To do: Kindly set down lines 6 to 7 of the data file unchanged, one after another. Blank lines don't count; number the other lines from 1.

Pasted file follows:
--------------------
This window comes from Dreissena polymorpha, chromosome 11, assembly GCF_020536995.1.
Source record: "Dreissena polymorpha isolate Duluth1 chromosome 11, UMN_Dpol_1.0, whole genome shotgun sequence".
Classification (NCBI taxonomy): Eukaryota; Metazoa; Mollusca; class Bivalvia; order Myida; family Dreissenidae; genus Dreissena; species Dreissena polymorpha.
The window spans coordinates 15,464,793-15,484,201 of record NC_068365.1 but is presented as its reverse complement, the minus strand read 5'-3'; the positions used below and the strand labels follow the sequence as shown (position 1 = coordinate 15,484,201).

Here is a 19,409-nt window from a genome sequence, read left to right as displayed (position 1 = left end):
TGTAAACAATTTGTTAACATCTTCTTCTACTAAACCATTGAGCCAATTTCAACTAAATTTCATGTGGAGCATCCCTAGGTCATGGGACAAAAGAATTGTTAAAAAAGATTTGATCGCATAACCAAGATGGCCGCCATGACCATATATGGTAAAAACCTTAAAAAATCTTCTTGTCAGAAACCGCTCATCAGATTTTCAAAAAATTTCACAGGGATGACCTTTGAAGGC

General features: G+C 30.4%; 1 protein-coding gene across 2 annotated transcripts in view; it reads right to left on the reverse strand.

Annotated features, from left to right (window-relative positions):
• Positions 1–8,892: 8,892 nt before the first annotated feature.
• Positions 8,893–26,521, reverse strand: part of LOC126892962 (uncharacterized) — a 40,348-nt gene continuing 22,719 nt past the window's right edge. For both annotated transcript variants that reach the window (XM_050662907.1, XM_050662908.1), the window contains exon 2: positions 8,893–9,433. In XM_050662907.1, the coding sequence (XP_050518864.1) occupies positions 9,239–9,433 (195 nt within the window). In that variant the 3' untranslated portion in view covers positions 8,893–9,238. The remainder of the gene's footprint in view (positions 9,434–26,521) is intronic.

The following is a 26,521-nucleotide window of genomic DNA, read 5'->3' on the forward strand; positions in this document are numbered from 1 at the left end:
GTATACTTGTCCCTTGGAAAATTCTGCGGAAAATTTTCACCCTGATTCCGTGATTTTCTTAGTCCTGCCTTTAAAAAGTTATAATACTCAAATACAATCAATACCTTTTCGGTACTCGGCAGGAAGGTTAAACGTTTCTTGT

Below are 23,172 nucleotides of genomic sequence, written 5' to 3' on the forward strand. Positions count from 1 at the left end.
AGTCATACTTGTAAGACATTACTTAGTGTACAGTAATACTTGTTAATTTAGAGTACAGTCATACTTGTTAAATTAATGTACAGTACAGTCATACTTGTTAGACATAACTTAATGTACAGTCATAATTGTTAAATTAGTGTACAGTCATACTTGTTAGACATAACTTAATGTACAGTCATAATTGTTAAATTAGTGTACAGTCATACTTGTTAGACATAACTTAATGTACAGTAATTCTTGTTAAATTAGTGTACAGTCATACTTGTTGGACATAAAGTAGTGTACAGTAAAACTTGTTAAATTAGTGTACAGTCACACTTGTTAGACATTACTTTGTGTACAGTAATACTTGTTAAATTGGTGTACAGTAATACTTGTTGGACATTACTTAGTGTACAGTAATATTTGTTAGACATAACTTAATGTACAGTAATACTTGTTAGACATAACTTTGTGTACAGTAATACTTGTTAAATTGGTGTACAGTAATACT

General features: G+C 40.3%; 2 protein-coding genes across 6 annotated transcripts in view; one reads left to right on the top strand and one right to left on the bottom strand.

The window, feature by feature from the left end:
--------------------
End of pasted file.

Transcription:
TGTAAACAATTTGTTAACATCTTCTTCTACTAAACCATTGAGCCAATTTCAACTAAATTTCATGTGGAGCATCCCTAGGTCATGGGACAAAAGAATTGTTAAAAAAGATTTGATCGCATAACCAAGATGGCCGCCATGACCATATATGGTAAAAACCTTAAAAAATCTTCTTGTCAGAAACCGCTCATCAGATTTTCAAAAAATTTCACAGGGATGACCTTTGAAGGC

General features: G+C 30.4%; 1 protein-coding gene across 2 annotated transcripts in view; it reads right to left on the reverse strand.